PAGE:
RIPLEY town councillors have offered to buy the town hall for 1p in a bid to secure its future.
All parties voted unanimously for the town council to “do all it could to ensure the town hall was not sold by Amber Valley Borough Council” after a meeting last week.
A Facebook page called ‘Save Ripley Town Hall’, which already has more than 350 members, has been set up by Helen Allsopp. She said: “I feel so strongly that AVBC are making a potentially huge mistake. I believe it is a short-term view to save money and long-term, could be devastating for the town. If AVBC no longer requires this building then surely they should be looking at ways to transfer it back to the town - not selling it?
“The statement that the exterior would be kept regardless of what happens does make me feel rather cold. So if a multi-national, fast-food establishment brought the site for the right price, as long as the exterior was kept it would be okay?”
An online petition has been created for people to sign and campaigners are collecting signatures on paper. Campaigners must gather 1,200 signatures before the borough council will consider the issue at a full council meeting.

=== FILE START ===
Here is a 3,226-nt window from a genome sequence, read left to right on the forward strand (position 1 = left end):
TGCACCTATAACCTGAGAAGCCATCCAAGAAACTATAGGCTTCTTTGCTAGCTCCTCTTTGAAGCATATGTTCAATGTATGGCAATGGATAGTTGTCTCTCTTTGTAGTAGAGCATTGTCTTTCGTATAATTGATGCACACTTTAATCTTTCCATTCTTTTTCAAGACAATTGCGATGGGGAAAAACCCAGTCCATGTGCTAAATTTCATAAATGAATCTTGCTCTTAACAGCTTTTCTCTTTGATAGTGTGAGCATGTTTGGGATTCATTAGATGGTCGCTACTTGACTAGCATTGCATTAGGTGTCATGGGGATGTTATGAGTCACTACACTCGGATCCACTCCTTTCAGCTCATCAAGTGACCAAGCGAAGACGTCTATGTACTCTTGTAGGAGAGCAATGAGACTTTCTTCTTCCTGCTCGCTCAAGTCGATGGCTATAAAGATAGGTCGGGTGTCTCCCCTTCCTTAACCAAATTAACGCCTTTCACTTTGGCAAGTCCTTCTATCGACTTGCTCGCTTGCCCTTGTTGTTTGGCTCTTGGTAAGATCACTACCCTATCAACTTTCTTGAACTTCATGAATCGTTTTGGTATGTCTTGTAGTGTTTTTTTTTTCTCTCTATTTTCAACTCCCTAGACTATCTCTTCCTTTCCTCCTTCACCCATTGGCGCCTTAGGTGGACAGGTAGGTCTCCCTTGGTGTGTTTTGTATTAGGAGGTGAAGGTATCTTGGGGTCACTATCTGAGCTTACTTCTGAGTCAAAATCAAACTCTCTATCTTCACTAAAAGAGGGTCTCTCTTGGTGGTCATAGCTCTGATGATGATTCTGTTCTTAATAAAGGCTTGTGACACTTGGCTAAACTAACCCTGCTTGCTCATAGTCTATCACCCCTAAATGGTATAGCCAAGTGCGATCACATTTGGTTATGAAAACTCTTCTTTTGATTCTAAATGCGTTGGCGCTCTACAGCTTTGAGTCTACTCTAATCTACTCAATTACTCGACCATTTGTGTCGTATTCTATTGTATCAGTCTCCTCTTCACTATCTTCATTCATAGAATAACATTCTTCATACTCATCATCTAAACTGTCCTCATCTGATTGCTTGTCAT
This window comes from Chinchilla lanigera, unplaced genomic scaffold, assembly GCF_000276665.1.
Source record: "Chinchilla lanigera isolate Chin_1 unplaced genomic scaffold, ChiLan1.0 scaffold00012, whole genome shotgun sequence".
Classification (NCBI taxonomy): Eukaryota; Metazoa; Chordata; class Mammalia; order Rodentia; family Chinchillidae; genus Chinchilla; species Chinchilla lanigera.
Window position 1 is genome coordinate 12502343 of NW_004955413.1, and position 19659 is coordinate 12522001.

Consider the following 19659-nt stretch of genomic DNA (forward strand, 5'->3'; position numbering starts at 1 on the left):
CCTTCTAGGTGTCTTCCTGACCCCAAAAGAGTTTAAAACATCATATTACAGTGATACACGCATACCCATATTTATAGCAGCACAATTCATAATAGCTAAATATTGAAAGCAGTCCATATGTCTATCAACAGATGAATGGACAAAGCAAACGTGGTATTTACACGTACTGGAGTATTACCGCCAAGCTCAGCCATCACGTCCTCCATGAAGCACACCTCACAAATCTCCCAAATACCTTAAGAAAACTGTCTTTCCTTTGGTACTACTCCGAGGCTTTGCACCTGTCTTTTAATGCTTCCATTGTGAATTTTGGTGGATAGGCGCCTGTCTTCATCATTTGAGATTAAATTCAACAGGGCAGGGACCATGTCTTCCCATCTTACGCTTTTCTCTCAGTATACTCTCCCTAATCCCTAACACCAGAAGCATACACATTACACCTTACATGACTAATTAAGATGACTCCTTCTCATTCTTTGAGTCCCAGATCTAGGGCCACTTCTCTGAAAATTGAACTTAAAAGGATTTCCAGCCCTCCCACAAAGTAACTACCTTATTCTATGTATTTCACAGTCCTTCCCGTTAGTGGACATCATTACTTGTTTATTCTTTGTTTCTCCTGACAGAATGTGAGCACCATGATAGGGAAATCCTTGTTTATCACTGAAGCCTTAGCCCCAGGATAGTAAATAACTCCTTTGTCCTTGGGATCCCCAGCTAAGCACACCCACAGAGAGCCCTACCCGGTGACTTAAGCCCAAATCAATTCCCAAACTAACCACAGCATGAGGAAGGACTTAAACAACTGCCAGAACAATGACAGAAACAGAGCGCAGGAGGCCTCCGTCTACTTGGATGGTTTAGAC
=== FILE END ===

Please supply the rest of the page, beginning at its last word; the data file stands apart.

Campaigner Jonathan Hunt, of Marehay, has been researching the town hall’s history and liaising with the Victorian Society and English Heritage in a bid to get the building listed.
The town council is now waiting for “historical data” relating to the upkeep of the building but estimates it would cost around £100,000 per year. Town council leader Cllr Steve Freeborn said: “The trouble is we can’t trust AVBC to keep it. If they take if off the market now, in two years they might change their mind. We think they’re overstating their financial troubles. They don’t need to do this.”
The town council is currently looking for a local solicitor and a chartered surveyor.
Amber Valley chief executive Peter Carney said: “The council hasn’t made a decision yet to sell the town hall – we are just looking for expressions of interest whilst we explore all the options available to us. We have to find a £2m saving over the next two years. One of those options is whether we reduce the costs of running office buildings and find savings that we could reinvest in services.”